MEN and women without adequate knowledge propose with the utmost recklessness the surgical sterilization of the mentally defective on the assumption that mental deficiency is hereditary. This assumption is quite erroneous in the sweeping way in which it is usually made. Frequently mental deficiency is due, not to heredity but to accident. Some time ago an elderly lady asked me whether homoeopathy could do anything for her daughter, aged 35, who was a epileptic and mentally deficient.
When the child was born an incompetent doctor in a hurry used forceps with the most disastrous result. The mother was terribly injured, and the girl was born black, a mass of bruises, which remained for a month. The skull was badly injured ever since babyhood the poor child had suffered from epileptic fits. Unfortunately may similar instances might be given.
Besides, mental deficiency is frequently produced by a bad fall or some other accident, by a violent infective fever, by injury to the mother before childbirth, or by the injudicious nutrition of the childbearing mother, etc. On November 2nd The Times published a letter to the editor, which bears out this contention. We read under the heading “Dull Yokels”:.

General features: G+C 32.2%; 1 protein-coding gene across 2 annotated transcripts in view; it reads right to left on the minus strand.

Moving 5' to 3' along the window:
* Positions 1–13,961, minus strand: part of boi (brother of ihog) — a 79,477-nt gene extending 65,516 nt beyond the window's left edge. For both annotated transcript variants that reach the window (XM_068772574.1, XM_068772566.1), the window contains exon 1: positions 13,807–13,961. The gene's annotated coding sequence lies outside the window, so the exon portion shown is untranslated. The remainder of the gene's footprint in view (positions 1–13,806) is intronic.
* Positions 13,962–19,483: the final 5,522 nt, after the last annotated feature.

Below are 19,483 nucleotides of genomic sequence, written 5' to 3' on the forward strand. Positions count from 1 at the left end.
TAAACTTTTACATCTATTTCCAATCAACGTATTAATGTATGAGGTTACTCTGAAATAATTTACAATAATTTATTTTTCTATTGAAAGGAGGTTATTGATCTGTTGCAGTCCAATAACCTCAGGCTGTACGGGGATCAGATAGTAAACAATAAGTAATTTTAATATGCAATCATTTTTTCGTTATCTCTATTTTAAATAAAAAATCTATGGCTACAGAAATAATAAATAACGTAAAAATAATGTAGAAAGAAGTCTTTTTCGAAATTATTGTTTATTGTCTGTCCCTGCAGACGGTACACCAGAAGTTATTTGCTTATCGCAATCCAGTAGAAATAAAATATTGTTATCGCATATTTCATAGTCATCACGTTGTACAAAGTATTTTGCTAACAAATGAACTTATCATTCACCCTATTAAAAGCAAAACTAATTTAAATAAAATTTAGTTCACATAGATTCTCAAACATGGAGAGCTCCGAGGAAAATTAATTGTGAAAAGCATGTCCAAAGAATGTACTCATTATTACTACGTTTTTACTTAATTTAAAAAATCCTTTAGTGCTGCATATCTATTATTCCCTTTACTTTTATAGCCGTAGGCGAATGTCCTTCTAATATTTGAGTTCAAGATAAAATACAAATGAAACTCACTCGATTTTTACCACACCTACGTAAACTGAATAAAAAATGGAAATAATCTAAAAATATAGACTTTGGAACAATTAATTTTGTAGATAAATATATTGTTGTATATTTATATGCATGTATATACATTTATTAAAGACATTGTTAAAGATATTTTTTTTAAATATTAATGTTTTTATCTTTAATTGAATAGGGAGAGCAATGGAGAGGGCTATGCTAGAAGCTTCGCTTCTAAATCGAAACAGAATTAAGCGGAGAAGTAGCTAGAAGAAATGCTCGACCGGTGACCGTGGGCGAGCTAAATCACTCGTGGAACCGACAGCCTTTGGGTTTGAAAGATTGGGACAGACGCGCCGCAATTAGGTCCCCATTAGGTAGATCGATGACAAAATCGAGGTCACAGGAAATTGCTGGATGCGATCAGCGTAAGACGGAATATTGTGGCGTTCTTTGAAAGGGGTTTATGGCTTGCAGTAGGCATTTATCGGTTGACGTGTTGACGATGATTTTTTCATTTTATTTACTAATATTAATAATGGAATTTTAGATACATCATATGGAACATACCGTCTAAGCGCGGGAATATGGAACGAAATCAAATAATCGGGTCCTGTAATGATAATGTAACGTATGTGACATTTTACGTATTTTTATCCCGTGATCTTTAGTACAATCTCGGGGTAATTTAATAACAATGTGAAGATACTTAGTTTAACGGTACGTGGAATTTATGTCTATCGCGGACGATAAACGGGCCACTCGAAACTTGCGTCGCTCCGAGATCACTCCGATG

“The late Dr. John Thomson established many years ago at the Royal Edinburgh Hospital for Stick Children a special for infants and young children suffering from mental defect, and before his death published an analysis of nearly 1,000 cases. I haven been in close contact with this special work since 1910, and since his death have been in charge of the clinic. It has now existed for twenty-eight years, and has records of about 1,400 cases. With this clinical experience, I would make some general statements.
I. Mental defect is not one disease, but is a condition of mind produced by many different morbid processes action before during, and after birth.
2. Among these causes of mental defect, heredity plays a very small part.
3. A large number of causes are due to morbid conditions operating before birth; but these are congenital and not hereditary.
4. Intelligence tests are of value for educational purposes, but throw no light whatever upon the causes of mental defect.
There is much public propaganda on the subject based upon two assumption-that mental defect is one disease and that it is to a great extent a hereditary disease. They are false assumptions, and they give rise to another false assumption that a degeneration of our national stock is taking place.
Another cruel consequence of this propaganda is to fix, and quite unjustly in a great majority of cases, the shameful stigma of tainted blood upon the parents. I can testify to the distress of mind of the mother of these afflicted children by the frequent lecturing and preaching of this false doctrine of heredity inn mental defect.
I am, Sir, you obedient servant,